Sleep apnea remains misunderstood despite how common it is. The New York Times estimates 22 million Americans have it, yet few are aware. The symptoms -- loud snoring, restless sleep, grogginess upon waking -- sound like the sleep traits of most working adults I’ve known. Beyond that, we associate sleep apnea with obesity (though it’s not proven that the latter causes the former). Robin Harris’ widow, Exetta, saw the symptoms that alert many spouses to a deeper health issue. That’s why it’s also called “witness apnea,” because the sufferer’s sleep habits are a mystery to them in slumber. 

I wake up fighting ghosts that choke me, too, like on my Harris movie-marathon night. I got so scared of dying in my sleep, I went to get my aliveness checked because I knew Robin Harris lost his the same way. Though he spent his short 36 years better than I have, roaring past peers, he turned the other cheek to mortal risk. That’s likely why it was easy to cast him as “Pop” in Kid N’ Play’s House Party when he was only 12 years older than his supposed son, Christopher “Kid” Reid. Harris had grown into a middle-aged man’s stout figure, so he was able to portray a range of murky ages. Whether as the shiftless Sweet Dick Willie in Do the Right Thing, laid back in his folding chair throne, roasting with the other street-corner drunks, or as the self-serious, quipping dad in House Party, Harris showed how light-hearted mockery could make any life more enjoyable. Especially his.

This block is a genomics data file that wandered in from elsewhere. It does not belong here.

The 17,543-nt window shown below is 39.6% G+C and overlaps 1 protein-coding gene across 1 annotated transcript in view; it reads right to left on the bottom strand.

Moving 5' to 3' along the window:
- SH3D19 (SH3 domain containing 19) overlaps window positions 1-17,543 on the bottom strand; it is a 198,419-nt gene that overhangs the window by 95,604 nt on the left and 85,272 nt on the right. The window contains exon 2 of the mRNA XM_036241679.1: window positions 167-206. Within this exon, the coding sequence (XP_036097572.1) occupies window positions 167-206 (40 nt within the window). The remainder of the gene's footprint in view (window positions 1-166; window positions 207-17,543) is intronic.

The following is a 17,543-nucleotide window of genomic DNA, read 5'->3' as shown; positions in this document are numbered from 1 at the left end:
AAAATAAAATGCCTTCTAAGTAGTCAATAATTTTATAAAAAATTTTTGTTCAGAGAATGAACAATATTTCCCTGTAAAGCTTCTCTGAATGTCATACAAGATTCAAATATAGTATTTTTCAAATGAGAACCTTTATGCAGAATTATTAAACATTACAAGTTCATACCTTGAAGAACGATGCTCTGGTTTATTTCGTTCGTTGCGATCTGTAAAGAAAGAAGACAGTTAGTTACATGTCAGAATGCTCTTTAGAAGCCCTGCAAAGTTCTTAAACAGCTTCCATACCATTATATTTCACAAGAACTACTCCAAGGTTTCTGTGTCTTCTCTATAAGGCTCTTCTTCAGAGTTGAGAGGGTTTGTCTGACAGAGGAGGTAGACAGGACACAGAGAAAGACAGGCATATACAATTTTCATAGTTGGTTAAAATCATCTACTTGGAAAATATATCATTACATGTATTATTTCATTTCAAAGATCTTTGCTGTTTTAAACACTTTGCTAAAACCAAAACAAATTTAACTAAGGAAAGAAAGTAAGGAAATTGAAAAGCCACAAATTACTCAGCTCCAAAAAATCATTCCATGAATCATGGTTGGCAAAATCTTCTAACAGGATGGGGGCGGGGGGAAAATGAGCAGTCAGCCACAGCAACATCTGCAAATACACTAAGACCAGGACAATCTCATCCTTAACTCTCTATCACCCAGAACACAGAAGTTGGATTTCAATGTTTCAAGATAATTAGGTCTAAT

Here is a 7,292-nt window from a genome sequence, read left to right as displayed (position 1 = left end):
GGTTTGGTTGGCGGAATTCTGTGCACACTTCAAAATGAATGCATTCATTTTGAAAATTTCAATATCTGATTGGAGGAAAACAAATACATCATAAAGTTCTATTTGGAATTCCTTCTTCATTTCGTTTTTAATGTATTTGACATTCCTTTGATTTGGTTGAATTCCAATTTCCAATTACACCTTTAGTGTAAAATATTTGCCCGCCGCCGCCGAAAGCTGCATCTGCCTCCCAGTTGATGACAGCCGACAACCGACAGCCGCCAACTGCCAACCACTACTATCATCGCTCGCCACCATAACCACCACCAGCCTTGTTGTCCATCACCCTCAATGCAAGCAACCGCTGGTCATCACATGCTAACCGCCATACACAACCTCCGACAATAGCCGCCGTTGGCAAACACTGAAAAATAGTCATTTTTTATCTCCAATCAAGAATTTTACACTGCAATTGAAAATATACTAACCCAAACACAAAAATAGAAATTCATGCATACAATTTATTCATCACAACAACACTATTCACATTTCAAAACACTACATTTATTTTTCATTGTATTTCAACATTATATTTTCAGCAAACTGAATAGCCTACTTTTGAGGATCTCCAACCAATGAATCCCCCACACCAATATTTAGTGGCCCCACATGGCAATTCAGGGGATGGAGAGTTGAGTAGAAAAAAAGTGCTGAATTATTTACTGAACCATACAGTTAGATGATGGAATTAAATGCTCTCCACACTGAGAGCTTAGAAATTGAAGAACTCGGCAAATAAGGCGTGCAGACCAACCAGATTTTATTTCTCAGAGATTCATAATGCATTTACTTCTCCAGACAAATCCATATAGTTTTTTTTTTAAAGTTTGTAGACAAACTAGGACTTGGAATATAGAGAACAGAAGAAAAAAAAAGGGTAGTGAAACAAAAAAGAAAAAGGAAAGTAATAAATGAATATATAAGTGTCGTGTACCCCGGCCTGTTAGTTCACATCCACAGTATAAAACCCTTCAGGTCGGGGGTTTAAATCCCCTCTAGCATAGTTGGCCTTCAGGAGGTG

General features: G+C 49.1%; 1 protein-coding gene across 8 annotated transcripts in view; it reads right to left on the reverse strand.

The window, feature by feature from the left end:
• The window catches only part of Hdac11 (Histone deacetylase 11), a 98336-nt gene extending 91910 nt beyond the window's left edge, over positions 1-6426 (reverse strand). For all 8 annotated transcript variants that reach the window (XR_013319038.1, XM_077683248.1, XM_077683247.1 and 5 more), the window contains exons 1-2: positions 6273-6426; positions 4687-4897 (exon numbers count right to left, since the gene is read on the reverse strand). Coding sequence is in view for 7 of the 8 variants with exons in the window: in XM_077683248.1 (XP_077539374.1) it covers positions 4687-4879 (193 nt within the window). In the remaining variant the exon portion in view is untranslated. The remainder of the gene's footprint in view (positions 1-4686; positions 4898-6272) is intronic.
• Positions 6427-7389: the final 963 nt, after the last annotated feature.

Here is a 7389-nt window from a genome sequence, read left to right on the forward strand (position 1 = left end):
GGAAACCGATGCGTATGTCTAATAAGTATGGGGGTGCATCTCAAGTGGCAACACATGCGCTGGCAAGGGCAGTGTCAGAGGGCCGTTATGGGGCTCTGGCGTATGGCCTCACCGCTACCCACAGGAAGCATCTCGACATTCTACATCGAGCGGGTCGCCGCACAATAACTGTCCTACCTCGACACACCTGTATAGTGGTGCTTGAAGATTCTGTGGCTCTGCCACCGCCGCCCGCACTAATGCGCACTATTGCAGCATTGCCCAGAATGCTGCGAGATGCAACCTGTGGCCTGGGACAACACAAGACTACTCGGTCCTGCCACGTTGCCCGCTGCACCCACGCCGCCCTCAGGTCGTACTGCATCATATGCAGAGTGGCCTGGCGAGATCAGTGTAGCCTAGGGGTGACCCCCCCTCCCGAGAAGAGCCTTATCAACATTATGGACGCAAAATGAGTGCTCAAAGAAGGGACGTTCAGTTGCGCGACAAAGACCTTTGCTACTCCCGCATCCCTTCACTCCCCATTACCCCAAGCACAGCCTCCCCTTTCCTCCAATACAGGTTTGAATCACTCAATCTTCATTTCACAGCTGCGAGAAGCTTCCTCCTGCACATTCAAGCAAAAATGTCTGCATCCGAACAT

The ultrasound tech presses down into my abdomen and I feel like I have to pee. This is normal, she claims, but nothing seems that way when a woman you don’t know is playing with your bladder from the outside. I keep thinking of Sweet Dick Willie saying, “It’s Miller Time,” as his drunk cohorts complain that Koreans own stores and they keep buying more beers from them as the “Black Man suffers.” Willie didn’t give a shit as long as he could get his beer on time and often. As her latex hand relieves pressure from my personal area, she assures me there are no problems. “It’s Miller Time,” I mumble, considering a beer since I have my aliveness back.